In 1957, during the summer between First and Second Grade, Bryce Loski (Callan McAuliffe) moved to a new neighborhood. He wasn't even out of the moving van before the little girl across the street, Juli Baker (Madeline Carroll, "Swing Vote"), began to shadow and annoy him. Funny thing, though - years later as thirteen year olds after he shoved his relationship with another girl in her face, failed to support her crusade to save a tree and insulted her and her family, Bryce found that his feelings for Juli had "Flipped."

Laura's Review: B-

Cowriter (with Andrew Scheinman, "Bait")/director Rob Reiner began his career with such notable films as "The Princess Bride," "This Is Spinal Tap," "Stand By Me" and "The Sure Thing" but has been limping along lately with meager fare like "Alex & Emma," "Rumor Has It..." and "The Bucket List." "Flipped," adapted from the Wendelin Van Draanen novel, is a partial return to form. Part "Princess Bride" for its storytelling and grandfatherly influence, part coming of ager via romantic comedy pushpins, this 'He said/She said' look at a couple of kids' formative years has so much narration it's more illustrated book than movie, but it certainly is a cute read. The film is about 75-80% narration to 20-25% dialogue, perhaps because this was the easiest way for Reiner to continually rewind his story to give us the opposite side. Thankfully he has some good child actors under his direction whose facial expressions tell quite a bit. Young Morgan Lily ("2012") and Ryan Ketzner set the pace with the film's first two events where we learn Bryce is mortified by Juli's attention and she thinks he's just shy and has the most gorgeous eyes. Things ramp up when Bryce's grandfather, Chet Duncan ('Frasier's' John Mahoney), newly ensconced in the Loski home, takes note of the feisty girl across the street who reminds him of his lost bride. She's on the front page of the local paper for protesting the removal of the old sycamore tree she's spent part of every day in for years, bugging Bryce by calling out the approach of the school bus block by block. Things get more complicated when the entire Loski family is unwittingly drawn into the weird Juli/Bryce dynamic by debating the safety of the fresh eggs she's brought over courtesy of the hens she's raised since hatching them in her award winning science project. Bryce already has an egg phobia (he watched a friend's pet snake devour one whole, then regurgitate the shell) and his disgruntled dad (Anthony Edwards) looks down on the Loskis. Once salmonella enters the family dinner conversation, Juli's gift has become Bryce's albatross to deal with, which he does badly. The story is very well plotted, a series of events that never feel contrived as they continue to keep the protagonists on opposite sides of the fence. Eventually, the entire families are pulled in for added layering - Patsy Loski's (Rebecca De Mornay) generosity of spirit vs. her husband's prejudices, the Bakers's financial strain keeping Richard Baker's (Aidan Quinn) mentally handicapped brother Daniel (Kevin Weisman, TV's "Alias") in private care. Obvious assumptions turn out to be unfounded, fences pulled down that should never have stood in the first place, ironic commonalities uncovered. The story also neatly ends with a nice new beginning, one that, while obviously symbolic, is at least multi-faceted. Madeline Carroll was a revelation in "Swing Vote," only to follow up with a disappointing Jackie Chan vehicle. She's perfectly cast as the girl who's just odd enough that she could seem embarrassing, just plain enough that one might not see how really pretty she can be once you've gained her admiration. Relative newcomer Callan McAuliffe has the good looks that would get the girls and the actor walks that fine line between trying to fit in and questioning his own moral standards. It's almost disturbing to see stars De Mornay, Edwards, Quinn and Penelope Ann Miller, whose hay days were admittedly in the 80's and 90's, looking so middle aged here, but they're distinct with more than average shadings for these types of roles. But for any number of things that the filmmakers get right (the raffling of 'basket boys,' the innocence of mid 60's middle school jockeying, period music, costuming and art direction), there are a few quibbles. Juli uses the phrase 'visually challenged,' a 'PC' style of talk that didn't exist in 1963. Her older twin brothers Mark (Michael Christopher Bolten, "Letters to God") and Matt (Shane Harper) have musical ambitions and great Everly Brothers style harmony, but the filmmaker pushes "She's So Fine" so high on his soundtrack under Carroll's narration they fight each other. When those 13 year old girls bid on their male classmates and their picnic baskets, $15 is the average win - a huge amount of disposable money for a child back then, even if it was targeted toward charity. But those are quibbles, and, the inordinate amount of narration aside Reiner's gotten good performances all around. The kids are all real (note Israel Broussard as Bryce's best friend Garrett, Ashley Taylor as Juli's girlie romantic rival and Matthew Gold as Eddie Trulock, the inauspicious 'basket boy' Julie bids for). Parents aren't relegated to the 'wah-wah-wah' of Charlie Brown strips, but have their own inner live and relationships. The film has been photographed in a straightforward manner, but it allows one's eye to roam and note the little details, like silhouette artwork, that baby boomers will remember from their or their friends' homes. "Flipped" is a sweet piece of nostalgia that covers a myriad of social topics within its adolescent romantic comedy. It's Reiner's best film since the mid 90's.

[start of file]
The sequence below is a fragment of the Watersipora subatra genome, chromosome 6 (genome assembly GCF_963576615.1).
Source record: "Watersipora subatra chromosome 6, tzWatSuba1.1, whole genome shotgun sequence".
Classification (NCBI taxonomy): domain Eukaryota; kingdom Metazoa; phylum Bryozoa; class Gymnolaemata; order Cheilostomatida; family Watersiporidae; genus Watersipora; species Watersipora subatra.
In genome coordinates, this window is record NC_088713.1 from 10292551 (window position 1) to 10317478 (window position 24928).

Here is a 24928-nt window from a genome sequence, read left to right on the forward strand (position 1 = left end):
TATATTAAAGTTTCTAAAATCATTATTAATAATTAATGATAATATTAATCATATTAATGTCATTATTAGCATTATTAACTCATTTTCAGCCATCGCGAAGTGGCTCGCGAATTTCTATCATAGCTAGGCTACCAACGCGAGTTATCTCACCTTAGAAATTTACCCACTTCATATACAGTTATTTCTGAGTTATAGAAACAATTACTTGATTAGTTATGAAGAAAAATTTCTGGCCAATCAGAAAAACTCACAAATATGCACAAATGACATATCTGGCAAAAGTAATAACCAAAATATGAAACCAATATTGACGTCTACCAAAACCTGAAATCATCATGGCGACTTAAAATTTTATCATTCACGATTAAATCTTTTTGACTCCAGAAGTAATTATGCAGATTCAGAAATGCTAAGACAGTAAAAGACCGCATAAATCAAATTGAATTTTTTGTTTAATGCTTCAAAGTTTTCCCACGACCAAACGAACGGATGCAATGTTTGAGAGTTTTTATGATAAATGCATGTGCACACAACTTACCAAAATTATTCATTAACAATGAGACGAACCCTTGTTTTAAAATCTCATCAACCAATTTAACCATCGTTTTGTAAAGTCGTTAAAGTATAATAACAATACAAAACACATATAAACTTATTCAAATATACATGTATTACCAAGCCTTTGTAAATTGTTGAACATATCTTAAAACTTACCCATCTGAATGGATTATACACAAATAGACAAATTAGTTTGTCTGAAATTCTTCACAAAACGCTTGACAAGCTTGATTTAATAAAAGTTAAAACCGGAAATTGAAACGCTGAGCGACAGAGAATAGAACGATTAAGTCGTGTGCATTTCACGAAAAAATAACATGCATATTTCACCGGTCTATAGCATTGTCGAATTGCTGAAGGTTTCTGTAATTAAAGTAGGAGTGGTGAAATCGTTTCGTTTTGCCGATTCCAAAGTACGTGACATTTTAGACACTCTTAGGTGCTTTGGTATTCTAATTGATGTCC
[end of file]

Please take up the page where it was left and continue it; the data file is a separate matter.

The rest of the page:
Robin's Review: DNS